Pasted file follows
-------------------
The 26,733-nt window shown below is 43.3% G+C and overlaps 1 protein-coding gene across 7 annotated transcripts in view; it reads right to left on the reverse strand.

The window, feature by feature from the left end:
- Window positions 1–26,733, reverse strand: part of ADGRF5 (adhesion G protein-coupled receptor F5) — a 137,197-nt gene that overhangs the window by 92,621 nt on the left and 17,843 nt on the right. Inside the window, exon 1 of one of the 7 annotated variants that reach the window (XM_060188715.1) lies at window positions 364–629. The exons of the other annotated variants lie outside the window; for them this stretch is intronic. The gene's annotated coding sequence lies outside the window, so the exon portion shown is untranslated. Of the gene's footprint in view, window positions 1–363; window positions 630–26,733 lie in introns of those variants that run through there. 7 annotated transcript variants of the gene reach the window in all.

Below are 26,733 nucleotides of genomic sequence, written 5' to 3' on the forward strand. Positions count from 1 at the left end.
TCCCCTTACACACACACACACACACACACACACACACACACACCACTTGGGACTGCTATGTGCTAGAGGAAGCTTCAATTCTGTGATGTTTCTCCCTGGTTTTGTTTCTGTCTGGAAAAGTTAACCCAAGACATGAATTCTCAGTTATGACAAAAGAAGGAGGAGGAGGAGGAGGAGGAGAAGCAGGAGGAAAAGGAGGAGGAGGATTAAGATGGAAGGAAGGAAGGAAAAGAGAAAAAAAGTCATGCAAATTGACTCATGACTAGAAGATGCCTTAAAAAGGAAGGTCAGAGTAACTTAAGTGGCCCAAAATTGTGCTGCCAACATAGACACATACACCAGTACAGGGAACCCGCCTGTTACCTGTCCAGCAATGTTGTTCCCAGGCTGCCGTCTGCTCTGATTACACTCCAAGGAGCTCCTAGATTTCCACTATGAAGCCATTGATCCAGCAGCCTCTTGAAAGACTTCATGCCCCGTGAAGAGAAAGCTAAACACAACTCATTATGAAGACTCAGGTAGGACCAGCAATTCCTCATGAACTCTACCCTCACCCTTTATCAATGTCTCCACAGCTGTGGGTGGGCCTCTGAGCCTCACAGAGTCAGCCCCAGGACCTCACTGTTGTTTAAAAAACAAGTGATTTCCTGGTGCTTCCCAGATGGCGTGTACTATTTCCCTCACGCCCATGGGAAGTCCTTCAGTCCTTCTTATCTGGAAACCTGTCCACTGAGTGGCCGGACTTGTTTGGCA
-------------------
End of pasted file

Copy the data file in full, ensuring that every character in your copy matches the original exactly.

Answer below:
The 26,733-nt window shown below is 43.3% G+C and overlaps 1 protein-coding gene across 7 annotated transcripts in view; it reads right to left on the reverse strand.

The window, feature by feature from the left end:
- Window positions 1–26,733, reverse strand: part of ADGRF5 (adhesion G protein-coupled receptor F5) — a 137,197-nt gene that overhangs the window by 92,621 nt on the left and 17,843 nt on the right. Inside the window, exon 1 of one of the 7 annotated variants that reach the window (XM_060188715.1) lies at window positions 364–629. The exons of the other annotated variants lie outside the window; for them this stretch is intronic. The gene's annotated coding sequence lies outside the window, so the exon portion shown is untranslated. Of the gene's footprint in view, window positions 1–363; window positions 630–26,733 lie in introns of those variants that run through there. 7 annotated transcript variants of the gene reach the window in all.

Below are 26,733 nucleotides of genomic sequence, written 5' to 3' on the forward strand. Positions count from 1 at the left end.
TCCCCTTACACACACACACACACACACACACACACACACACACCACTTGGGACTGCTATGTGCTAGAGGAAGCTTCAATTCTGTGATGTTTCTCCCTGGTTTTGTTTCTGTCTGGAAAAGTTAACCCAAGACATGAATTCTCAGTTATGACAAAAGAAGGAGGAGGAGGAGGAGGAGGAGAAGCAGGAGGAAAAGGAGGAGGAGGATTAAGATGGAAGGAAGGAAGGAAAAGAGAAAAAAAGTCATGCAAATTGACTCATGACTAGAAGATGCCTTAAAAAGGAAGGTCAGAGTAACTTAAGTGGCCCAAAATTGTGCTGCCAACATAGACACATACACCAGTACAGGGAACCCGCCTGTTACCTGTCCAGCAATGTTGTTCCCAGGCTGCCGTCTGCTCTGATTACACTCCAAGGAGCTCCTAGATTTCCACTATGAAGCCATTGATCCAGCAGCCTCTTGAAAGACTTCATGCCCCGTGAAGAGAAAGCTAAACACAACTCATTATGAAGACTCAGGTAGGACCAGCAATTCCTCATGAACTCTACCCTCACCCTTTATCAATGTCTCCACAGCTGTGGGTGGGCCTCTGAGCCTCACAGAGTCAGCCCCAGGACCTCACTGTTGTTTAAAAAACAAGTGATTTCCTGGTGCTTCCCAGATGGCGTGTACTATTTCCCTCACGCCCATGGGAAGTCCTTCAGTCCTTCTTATCTGGAAACCTGTCCACTGAGTGGCCGGACTTGTTTGGCA